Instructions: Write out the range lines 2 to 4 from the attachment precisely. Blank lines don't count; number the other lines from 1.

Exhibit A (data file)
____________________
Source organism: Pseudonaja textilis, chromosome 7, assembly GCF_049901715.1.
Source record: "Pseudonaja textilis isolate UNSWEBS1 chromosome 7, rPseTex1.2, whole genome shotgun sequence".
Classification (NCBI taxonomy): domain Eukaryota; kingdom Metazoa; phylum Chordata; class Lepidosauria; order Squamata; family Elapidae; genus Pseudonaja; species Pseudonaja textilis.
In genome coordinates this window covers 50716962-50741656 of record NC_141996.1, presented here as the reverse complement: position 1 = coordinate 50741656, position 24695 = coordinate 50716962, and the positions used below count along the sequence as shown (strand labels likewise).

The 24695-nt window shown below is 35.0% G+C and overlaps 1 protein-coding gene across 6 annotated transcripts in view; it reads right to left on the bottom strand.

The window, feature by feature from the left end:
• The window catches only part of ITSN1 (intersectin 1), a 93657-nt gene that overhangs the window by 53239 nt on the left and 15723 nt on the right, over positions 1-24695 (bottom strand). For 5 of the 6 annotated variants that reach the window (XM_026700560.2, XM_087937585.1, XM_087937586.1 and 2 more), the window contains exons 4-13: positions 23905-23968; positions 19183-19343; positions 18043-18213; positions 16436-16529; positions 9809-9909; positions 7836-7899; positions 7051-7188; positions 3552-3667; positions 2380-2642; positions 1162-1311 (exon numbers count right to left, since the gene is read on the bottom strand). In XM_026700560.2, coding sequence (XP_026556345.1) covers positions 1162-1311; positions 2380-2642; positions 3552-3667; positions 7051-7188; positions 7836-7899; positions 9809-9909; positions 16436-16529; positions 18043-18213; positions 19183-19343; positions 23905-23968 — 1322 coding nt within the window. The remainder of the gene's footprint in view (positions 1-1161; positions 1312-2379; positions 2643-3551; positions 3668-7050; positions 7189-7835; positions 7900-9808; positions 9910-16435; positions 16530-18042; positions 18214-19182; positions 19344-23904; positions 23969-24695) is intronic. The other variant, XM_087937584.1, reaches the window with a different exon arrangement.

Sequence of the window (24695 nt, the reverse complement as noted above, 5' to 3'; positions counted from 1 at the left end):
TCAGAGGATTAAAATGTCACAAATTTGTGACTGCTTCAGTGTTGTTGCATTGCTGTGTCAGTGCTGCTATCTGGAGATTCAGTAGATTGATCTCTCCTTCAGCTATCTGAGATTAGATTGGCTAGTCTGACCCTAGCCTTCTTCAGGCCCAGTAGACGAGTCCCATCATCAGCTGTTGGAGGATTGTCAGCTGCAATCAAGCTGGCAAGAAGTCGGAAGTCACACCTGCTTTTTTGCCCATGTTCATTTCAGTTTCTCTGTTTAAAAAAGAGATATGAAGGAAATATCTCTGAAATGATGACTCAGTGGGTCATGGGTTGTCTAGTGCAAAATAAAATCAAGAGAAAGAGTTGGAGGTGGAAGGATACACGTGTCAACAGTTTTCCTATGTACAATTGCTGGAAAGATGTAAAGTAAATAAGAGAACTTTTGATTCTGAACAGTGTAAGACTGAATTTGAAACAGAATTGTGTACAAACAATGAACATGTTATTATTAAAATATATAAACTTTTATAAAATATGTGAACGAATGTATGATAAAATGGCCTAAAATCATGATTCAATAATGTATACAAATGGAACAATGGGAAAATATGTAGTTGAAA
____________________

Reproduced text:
Source record: "Pseudonaja textilis isolate UNSWEBS1 chromosome 7, rPseTex1.2, whole genome shotgun sequence".
Classification (NCBI taxonomy): domain Eukaryota; kingdom Metazoa; phylum Chordata; class Lepidosauria; order Squamata; family Elapidae; genus Pseudonaja; species Pseudonaja textilis.
In genome coordinates this window covers 50716962-50741656 of record NC_141996.1, presented here as the reverse complement: position 1 = coordinate 50741656, position 24695 = coordinate 50716962, and the positions used below count along the sequence as shown (strand labels likewise).